How do you pay for your education?
And how do you get started?
For the first time in recent memory, many college students are choosing art museums.
As part of an art fair, the Art Museums Association of America is holding its annual conference in New York City.
For more than four years, the association has hosted the annual convention and invited the likes of David Foster Wallace, David Foster Payne and Paul Verlaine.
And, like its namesake, the event is also raising funds to support arts education.
The Art Museions Association has partnered with the University of Tennessee, which is hosting its own Art Students for a Strong Future conference this fall.
In this photo taken on March 7, 2018, the annual Art Students of Tennessee convention is held at the Hilton Nashville in Nashville, Tenn.
Art Students For a Strong Tomorrow is a three-day event that is expected to raise $20 million, including $3 million from the Art Students Association of Tennessee.
“We are trying to create a system of financing for students, so that when they come to our campuses and want to go to an art school, they can do that,” said Sarah Brown, a member of the board of trustees of the University at Buffalo.
Brown said the event aims to provide “a financial support mechanism for artists and their work.”
The organization is working with colleges and universities across the country to help students fund their education.
The group plans to help fund artists’ residency and residency scholarships for up to 10 students, as well as art education scholarships for students of all ages.
Its first event, Art Students Supporting a Strong Campus, is being held in Washington, D.C. in early April.
The next one, ArtStudents Supporting a Great University, will take place in Philadelphia in May.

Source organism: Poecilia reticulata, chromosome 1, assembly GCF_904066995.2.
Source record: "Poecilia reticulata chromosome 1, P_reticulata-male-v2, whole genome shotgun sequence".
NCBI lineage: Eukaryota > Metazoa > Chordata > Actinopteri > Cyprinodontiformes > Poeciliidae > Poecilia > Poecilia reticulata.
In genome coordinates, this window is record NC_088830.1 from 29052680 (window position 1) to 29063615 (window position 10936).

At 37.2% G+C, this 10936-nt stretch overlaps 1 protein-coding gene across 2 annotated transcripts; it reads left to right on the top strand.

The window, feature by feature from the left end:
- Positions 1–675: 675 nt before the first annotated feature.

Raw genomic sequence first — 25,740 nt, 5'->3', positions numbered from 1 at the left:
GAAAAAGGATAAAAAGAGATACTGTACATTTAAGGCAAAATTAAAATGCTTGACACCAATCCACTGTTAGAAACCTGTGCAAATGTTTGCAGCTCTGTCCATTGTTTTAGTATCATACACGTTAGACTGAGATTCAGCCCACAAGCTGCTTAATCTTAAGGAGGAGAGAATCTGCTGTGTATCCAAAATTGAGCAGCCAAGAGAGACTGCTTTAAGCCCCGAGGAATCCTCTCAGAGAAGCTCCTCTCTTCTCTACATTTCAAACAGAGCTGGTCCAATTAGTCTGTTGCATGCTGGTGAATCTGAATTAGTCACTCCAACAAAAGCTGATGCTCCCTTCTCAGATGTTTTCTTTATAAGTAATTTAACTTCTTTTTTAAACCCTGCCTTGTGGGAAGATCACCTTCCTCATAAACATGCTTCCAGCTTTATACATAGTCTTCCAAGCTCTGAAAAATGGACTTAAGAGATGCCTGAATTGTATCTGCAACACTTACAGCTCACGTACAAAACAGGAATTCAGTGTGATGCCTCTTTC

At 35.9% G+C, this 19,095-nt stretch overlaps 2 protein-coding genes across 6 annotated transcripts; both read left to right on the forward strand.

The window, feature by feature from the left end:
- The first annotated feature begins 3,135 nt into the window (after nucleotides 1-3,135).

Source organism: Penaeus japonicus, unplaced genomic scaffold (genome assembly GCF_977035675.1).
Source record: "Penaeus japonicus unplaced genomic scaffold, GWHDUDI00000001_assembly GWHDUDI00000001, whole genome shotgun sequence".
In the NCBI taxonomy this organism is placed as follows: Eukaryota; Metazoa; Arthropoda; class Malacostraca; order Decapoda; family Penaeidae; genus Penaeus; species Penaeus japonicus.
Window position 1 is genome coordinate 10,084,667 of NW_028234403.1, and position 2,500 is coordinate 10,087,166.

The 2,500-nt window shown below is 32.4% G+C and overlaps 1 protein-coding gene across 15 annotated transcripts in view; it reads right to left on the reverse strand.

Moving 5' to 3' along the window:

Other events are planned throughout the summer and fall.
The Art Museives Association of New York, for example, will host its annual Art Education Summit in April in New Haven, Conn.
The New York Art Museum is holding an Art Students’ Art Exhibition in April and the Museum of Modern Art is holding a $25,000 art scholarship contest in April.
There are also several other programs in the works that aim to fund artists and provide a platform for their work to be heard and seen by future generations.
On April 12, the Smithsonian Art Museum in Washington will host an exhibition called “Unfinished Art: Artists in the Art World,” featuring works by some of the country’s greatest artists.
The show is set to open April 28.
To help artists navigate the funding process, the American Institute of Art has partnered up with the National Arts Foundation to help provide artists with financial aid.
At the same time, the University Art Museum of Pittsburgh will hold its first-ever annual art fair on May 9, which will provide up to $3,500 to artists.
The University of Southern California, for its part, is planning a series of art education workshops in June.
The university will hold a series called “Art For All” on June 2-5, which aims to give students “an understanding of how the art world works,” according to a news release.
According to the news release, the fair is designed to provide a forum for artists to explore their work and engage with their peers, “and it will also serve as a catalyst for collaboration between students and art teachers.”
And the University Of Illinois will hold the first-of-its-kind art education workshop on June 3-5.
The institute hopes to have a full-day workshop, or a “summer workshop,” which is scheduled for June 5-7, where students will explore their art and see how it connects with the curriculum.
Art students, however, aren’t the only ones hoping to benefit financially from the events.
If you are interested in attending the Art Museum’s Art Students Art Exhibition, visit artmuseum.com/art-students-art-exhibition to book your spot.